So this won’t be a routine opening for the 2017 Diamond Dogs and their first-year Coach Andy Cannizaro. But then who wants routine? Even the weather is out-of-February normal; a Friday high of 70 degrees and sunshine on Dudy Noble Field.
“I know one thing,” Cannizaro said. “We’ll be ready when those lights come on and the best fans in college baseball show up. I’m excited to get this thing cranked up.”
Of course Cannizaro is excited just to arrive at the ballpark daily and has been since former coach-turned-athletic director John Cohen hand-picked the Louisiana State assistant to take over. It’s been a fast, often frenzied process since the November hiring…and a unanimous hit with everyone involved.
“I think my nature is to be a positive, high-energy guy,” Cannizaro said. I’ve been that way since the day I was born.”
Now after weeks of scrimmaging Cannizaro can apply his energy into coaching real games. Though, he’ll have to contain himself just a few hours longer. Texas Tech and Western Illinois get to ‘open’ 2017 on Dudy Noble Field with a 1:00 game. The home Bulldogs finally take to their own field around 4:00 against the Red Raiders.
Saturday’s schedule has Mississippi State meeting Western Illinois at 3:30, assuming the 1:00 game goes fast. Parking priority does go to the 1:00 men’s basketball game. The host school has a Sunday twinbill against Western at noon, then Tech at 3:00.
State has announced 3/4s of the opening weekend rotation. As said all along, sophomore LHP Konnor Pilkington (3-1, 2.08 in 2016 with 11 starts) will throw the first pitch of the season. Sophomore transfer RHP Peyton Plumlee gets the ball Saturday.
Coach Gary Henderson hasn’t picked who to start in Sunday’s first game, but will go with soph RHP Ryan Cyr (1-1, 1.04) in the second. Cyr was a primary reliever last year with one start, now he contends for a SEC rotation role.
Fans are cautioned not to read too much into this first weekend’s selections, other than Pilkington’s lead Dog status. “Starting pitching for us is an ongoing battle every single day and every single weekend,” Cannizaro said. Freshman LHP Graham Ashcraft and others continue to contend for weekend duty as well, and of course somebody has to start the midweek matchups ahead.
Pilkington is getting an immediate challenge. Texas Tech is coming off a first-ever College World Series season and 45-21 record. They are tabbed third by Big12 coaches in the preseason vote, their highest projection since 2000. Tech is a consensus top-25 in all polls, the highest #14 by D1 Baseball, with 17 lettermen and three all-Americans returning from the Omaha team.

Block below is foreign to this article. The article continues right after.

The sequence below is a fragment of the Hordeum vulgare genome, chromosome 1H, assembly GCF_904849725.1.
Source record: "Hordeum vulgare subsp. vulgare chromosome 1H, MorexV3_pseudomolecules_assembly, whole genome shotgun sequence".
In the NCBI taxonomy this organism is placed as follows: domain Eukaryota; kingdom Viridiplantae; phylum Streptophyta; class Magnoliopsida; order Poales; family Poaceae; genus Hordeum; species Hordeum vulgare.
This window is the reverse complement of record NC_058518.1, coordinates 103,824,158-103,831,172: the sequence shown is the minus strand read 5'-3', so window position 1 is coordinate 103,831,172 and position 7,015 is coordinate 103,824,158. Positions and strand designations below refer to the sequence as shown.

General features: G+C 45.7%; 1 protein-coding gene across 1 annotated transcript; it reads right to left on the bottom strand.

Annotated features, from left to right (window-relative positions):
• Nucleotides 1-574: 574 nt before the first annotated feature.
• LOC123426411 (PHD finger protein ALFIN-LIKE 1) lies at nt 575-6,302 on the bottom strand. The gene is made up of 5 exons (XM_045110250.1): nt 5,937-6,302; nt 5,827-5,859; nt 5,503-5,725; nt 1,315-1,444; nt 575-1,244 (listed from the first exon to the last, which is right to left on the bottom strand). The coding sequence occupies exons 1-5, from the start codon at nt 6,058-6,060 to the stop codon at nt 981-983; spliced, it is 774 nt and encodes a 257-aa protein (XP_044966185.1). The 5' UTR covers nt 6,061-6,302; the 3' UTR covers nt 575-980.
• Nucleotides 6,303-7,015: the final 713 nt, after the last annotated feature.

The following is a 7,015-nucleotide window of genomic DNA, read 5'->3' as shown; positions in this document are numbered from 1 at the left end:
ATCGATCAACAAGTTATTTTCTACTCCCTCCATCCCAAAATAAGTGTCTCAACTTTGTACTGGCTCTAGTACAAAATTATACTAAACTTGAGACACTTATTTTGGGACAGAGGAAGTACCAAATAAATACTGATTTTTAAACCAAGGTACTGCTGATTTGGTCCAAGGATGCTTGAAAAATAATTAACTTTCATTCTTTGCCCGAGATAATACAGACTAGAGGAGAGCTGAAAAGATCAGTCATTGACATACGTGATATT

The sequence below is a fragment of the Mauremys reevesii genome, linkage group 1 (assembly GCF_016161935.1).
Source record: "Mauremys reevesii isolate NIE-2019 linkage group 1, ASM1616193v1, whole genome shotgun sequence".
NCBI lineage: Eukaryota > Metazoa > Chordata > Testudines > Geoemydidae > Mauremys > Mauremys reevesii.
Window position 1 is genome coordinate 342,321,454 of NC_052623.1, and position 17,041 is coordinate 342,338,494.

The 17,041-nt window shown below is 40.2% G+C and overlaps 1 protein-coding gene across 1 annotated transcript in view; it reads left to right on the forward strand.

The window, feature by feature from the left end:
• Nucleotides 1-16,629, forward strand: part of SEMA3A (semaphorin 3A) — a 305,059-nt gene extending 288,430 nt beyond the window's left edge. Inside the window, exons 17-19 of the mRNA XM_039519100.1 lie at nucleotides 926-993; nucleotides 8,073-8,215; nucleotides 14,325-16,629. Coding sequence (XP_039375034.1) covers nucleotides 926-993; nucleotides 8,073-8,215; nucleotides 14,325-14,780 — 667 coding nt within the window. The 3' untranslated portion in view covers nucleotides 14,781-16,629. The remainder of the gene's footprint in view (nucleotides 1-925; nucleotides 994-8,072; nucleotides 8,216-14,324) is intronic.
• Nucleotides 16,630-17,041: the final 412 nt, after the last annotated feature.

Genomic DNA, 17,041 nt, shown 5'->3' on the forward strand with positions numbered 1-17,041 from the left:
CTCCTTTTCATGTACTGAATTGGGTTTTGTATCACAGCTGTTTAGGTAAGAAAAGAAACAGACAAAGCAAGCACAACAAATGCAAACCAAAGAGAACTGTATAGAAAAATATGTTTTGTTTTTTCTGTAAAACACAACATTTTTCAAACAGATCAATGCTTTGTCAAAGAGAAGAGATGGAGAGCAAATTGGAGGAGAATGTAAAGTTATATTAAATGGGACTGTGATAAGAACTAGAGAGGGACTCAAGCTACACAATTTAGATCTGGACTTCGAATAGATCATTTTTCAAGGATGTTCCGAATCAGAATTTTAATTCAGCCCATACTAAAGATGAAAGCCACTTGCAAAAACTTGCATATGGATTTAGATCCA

Cannizaro has known Tech coach Tim Tadlock since high school when the latter was winning junior college national championships at Grayson C.C. “To be able to start my head coaching career against him is going to be a really cool opportunity.”
Western Illinois is the sixth-place pick by Summit Conference coaches after an injury-riddled season left the Leathernecks at 11-19 and missing the conference playoffs. This team does return seven position starters and most of the pitching staff is healthy again. Lefthander Preston Church and catcher Adam McGinnis are projected as leading draft prospects this coming June.
Mississippi State and WIU haven’t played since 1975 when the SEC Bulldogs swept a three-game series to open the season. That was a dozen years before the current campus stadium opened in 1987, without a name of its own. Only in 1998 was the Polk-Dement Stadium label applied.
Really veteran fans can recall that opening day…because it was delayed by days of rain until Sunday, March 1. A crowd of 4,040 saw those Bulldogs win 4-1 while a redshirting transfer outfielder John Cohen watched. The 30 clubs since have won three regular season conference championships, including 2016’s epic and unexpected run to the title.
This stadium has hosted ten NCAA regionals with wins in 1990, 1997, 2000, 2013, and 2016; and super regionals in 2013 and 2016. What PDS@DNF is most famed for of course is hosting the largest campus baseball crowds ever.
All of them, with the most recent record re-set in 2014 as 15,586 watched an extra-inning comeback win over Ole Miss. Mississippi State also owns all campus NCAA Tournament attendance records.
But after three decades and so many changes to the sport and the sports market, change is a touch overdue. Mississippi State will begin official construction of an unprecedented college baseball palace in June, though some preliminary electrical work is already underway. The concrete hulk core will be replaced entirely by a state-of-art stadium incorporating everything Mississippi State and consultants knows to suit the tastes of today’s fans. Of future fans, too. Completion is due in time for 2019’s opening. Most of 2018’s pre-SEC games will be played away as part of the process.
Little of this matters to the 2017 team of course. After being presented as defending SEC Champions the heirs to that ball club begin their own campaign for a crown. Outside expectations are cautious. A record dozen Dogs off the title team signed professional contracts for one thing, most notably the core of the weekend rotation.
Pitching is even more a ’17 question after losing four arms to surgeries. So despite the presence of rising sophomore all-American outfielder Jake Mangum, veteran outfielder and slugger Brent Rooker, and what all expect to be a stout bullpen, none of the top-25 polls show Mississippi State. Not yet.
Cannizaro understands the lack of ranking respect in that sense. He also isn’t concerned. The new coach is just too, you know, excited.
“I haven’t played in seven years. The fact I get to be on the field in uniform helping young players become better is a dream come true for me. This is the perfect job, to be a Division I head baseball coach, to be the head coach here at Mississippi State.”